Tabletalk Subscription
You have {{ remainingArticles }} free {{ counterWords }} remaining.You've accessed all your free articles.
Unlock the Archives for Free

Request your free, three-month trial to Tabletalk magazine. You’ll receive the print issue monthly and gain immediate digital access to decades of archives. This trial is risk-free. No credit card required.

Try Tabletalk Now

Already receive Tabletalk magazine every month?

Verify your email address to gain unlimited access.

{{ error }}Need help?

It is no surprise that a culture with a low view of theology would in turn have a low ecclesiology (doctrine of the church). The theos, after all, is rather tightly bound together with the ekklésia. Dismiss one and you will have a hard time not dismissing the other. If you have little interest in studying the person and work of the Groom, you will likely have little interest in studying, much less serving His bride. You need not study the Groom long to learn that He commands us to love His beloved.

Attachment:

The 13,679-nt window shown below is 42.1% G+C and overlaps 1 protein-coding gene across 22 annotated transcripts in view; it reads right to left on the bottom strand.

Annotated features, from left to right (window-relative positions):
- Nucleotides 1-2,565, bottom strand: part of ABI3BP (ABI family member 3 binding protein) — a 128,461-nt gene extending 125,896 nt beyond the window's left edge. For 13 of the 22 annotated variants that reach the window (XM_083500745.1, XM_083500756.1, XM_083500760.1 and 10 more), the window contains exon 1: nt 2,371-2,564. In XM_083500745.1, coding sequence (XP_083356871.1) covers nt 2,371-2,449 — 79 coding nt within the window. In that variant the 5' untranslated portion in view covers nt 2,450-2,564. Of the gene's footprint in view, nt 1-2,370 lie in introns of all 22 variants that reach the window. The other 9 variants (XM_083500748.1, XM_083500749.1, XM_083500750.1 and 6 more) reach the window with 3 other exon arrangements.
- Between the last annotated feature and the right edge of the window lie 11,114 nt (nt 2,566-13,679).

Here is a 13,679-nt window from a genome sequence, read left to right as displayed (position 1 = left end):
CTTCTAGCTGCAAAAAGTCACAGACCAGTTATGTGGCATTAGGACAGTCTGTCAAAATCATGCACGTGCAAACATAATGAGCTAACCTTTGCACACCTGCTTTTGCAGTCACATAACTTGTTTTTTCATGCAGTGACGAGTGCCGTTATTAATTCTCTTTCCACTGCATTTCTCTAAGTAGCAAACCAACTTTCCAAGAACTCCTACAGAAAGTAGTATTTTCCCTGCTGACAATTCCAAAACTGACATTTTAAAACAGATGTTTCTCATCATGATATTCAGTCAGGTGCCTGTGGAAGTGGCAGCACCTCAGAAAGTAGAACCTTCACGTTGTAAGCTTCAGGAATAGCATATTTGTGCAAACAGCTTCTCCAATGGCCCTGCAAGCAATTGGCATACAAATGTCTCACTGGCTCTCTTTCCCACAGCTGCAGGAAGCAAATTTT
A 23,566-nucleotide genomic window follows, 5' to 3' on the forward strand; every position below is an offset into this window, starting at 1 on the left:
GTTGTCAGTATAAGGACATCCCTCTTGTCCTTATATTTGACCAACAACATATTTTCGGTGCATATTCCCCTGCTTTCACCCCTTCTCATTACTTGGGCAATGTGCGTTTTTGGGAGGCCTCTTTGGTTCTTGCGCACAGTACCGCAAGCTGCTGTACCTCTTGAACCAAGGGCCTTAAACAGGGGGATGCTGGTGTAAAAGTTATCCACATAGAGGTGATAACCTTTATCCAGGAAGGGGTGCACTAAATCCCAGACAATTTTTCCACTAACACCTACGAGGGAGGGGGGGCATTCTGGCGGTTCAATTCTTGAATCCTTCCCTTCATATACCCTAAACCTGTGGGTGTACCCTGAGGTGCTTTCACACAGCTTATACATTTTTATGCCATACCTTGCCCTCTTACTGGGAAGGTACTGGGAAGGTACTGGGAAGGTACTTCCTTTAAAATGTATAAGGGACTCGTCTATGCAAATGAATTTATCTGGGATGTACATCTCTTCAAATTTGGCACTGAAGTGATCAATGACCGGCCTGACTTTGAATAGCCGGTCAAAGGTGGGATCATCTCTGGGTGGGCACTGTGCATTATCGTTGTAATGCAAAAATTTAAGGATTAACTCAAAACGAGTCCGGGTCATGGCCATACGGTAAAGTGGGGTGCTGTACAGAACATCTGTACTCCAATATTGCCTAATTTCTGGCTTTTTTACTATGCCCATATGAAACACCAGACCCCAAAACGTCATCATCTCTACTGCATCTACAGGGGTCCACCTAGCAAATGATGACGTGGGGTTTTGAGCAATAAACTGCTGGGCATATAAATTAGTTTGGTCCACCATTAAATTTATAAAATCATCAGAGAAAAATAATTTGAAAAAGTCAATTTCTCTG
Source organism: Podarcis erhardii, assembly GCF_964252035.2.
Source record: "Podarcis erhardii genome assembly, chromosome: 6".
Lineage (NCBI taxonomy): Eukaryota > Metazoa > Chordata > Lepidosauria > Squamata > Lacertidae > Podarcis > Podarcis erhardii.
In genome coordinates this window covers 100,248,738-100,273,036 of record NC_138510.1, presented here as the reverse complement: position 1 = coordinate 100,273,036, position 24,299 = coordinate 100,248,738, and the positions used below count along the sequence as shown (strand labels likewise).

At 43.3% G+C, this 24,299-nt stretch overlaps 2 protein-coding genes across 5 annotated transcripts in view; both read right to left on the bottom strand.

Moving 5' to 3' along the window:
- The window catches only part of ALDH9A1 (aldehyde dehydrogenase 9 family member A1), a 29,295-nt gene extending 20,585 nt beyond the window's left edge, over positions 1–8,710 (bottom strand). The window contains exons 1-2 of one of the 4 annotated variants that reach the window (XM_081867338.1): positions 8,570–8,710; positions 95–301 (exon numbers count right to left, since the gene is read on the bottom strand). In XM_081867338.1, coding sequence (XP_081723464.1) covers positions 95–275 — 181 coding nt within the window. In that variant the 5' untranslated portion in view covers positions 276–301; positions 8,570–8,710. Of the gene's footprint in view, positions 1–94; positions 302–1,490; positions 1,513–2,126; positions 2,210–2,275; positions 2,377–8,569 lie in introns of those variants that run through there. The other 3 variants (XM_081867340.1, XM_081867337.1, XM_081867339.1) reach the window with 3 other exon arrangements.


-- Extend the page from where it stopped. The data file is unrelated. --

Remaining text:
Nathan Hatch proposed an interesting perspective on how, at least in America, we have come to such a low view of the church in his landmark work The Democratization of American Christianity. He observed a correlation between the spread of America into the Western frontier and the spread and growth of the church. In each instance, it seemed what was called for was a pioneering spirit and a willingness to embrace the practical, to leave aside niceties that had little to do with survival. As our forefathers moved west seeking more elbow room, the church likewise sought more elbow room. Unwilling to be bound by the traditions of Puritan New England, they, in and through the Great Awakening, took on new methods, new convictions, new liberties.

The literary heroes of the age—Natty Bumppo, Daniel Boone, even Huck Finn—embraced an ethic built on individual effort, courage, and drive, thereby shaping how we understand ourselves not just in the face of the Western wilderness, but in the spiritual wilderness. Lone wolves ceased to be something to fear and became something to aspire to. We began to forget that we are a we.